The longtime civic leader fits the profile of successful power brokers in the city’s past. Will that kind of résumé succeed in the present?
Rick J. Caruso, a billionaire real estate developer and longtime civic figure, jumped into the race for mayor of Los Angeles on Friday, shaking up a crowded field for the top job in the nation’s second-largest city after more than a decade of flirting with a run.
Mr. Caruso, 63, whose candidacy had for the past year been a subject of intense speculation, filed a declaration that he would run with the city clerk hours before the deadline and is expected to make a formal announcement next week.
“It’s a very meaningful day for me and my family,” he told a small group of reporters standing in the breezeway of a city building in an industrial section of downtown. “I love Los Angeles, I love the diversity of Los Angeles. I’m eager to be a part of this.”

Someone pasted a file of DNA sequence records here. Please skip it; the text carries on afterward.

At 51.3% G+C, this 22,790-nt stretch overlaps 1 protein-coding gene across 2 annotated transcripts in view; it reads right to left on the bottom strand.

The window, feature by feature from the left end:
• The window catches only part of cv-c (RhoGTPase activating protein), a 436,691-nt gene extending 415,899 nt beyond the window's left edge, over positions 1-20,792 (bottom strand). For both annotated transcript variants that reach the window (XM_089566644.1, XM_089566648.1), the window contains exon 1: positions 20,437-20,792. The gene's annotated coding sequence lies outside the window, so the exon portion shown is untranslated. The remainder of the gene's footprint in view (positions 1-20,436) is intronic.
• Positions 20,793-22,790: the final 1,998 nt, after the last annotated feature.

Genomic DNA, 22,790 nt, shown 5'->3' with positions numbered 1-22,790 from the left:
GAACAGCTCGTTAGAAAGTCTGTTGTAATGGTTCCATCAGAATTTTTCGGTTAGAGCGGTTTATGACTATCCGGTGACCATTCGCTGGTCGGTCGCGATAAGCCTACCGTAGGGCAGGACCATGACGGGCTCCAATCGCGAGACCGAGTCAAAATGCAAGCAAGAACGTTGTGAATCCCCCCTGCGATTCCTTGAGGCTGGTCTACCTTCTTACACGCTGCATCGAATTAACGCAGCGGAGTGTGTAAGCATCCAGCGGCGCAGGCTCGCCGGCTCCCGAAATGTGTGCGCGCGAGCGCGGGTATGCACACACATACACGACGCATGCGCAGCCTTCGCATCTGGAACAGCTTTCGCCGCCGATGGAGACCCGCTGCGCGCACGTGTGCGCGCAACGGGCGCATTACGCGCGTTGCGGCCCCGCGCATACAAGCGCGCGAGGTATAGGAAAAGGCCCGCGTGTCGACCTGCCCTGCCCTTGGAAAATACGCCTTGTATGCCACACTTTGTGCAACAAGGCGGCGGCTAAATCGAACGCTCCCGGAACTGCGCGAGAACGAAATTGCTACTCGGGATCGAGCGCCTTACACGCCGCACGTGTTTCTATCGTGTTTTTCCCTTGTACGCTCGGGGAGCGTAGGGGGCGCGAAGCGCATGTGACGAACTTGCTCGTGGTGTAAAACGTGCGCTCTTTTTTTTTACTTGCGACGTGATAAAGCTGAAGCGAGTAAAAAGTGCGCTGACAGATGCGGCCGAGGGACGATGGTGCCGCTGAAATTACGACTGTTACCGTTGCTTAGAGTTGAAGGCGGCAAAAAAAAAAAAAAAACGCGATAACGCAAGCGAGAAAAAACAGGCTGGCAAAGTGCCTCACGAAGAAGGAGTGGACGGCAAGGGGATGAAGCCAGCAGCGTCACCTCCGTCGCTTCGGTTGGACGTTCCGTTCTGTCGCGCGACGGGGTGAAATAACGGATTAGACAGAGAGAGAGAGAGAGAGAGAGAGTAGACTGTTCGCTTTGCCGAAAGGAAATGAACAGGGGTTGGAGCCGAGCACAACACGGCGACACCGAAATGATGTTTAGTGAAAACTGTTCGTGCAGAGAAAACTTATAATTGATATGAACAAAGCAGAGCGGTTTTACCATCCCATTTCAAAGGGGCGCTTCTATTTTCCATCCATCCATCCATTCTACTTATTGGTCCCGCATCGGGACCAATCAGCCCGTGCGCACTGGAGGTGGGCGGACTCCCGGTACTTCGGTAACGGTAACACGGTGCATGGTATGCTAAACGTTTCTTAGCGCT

His brief statement was initially drowned out by a protester who shouted profanity-laced criticism, and that Angelenos “don’t want a billionaire mayor.”
Mr. Caruso is known for signature outdoor shopping centers designed with Disney-esque nostalgia and attention to detail, as well as for his roles in steering a lengthy list of civic institutions.
His fortune has been viewed as a powerful asset in a market where mounting a credible campaign can be enormously expensive, and his résumé, which includes serving as head of the city’s Police Commission and chairman of the board of trustees of the University of Southern California, evokes an older generation of Los Angeles power brokers.
Those figures include Eli Broad, the businessman and philanthropist who died last year after putting his stamp on Los Angeles’s cultural and civic life, and Richard Riordan, an investment banker who was elected mayor in the tumultuous aftermath of the 1992 riots. Mr. Caruso’s experience and wealth give him the potential to serve as a more conservative alternative in a field that leans left.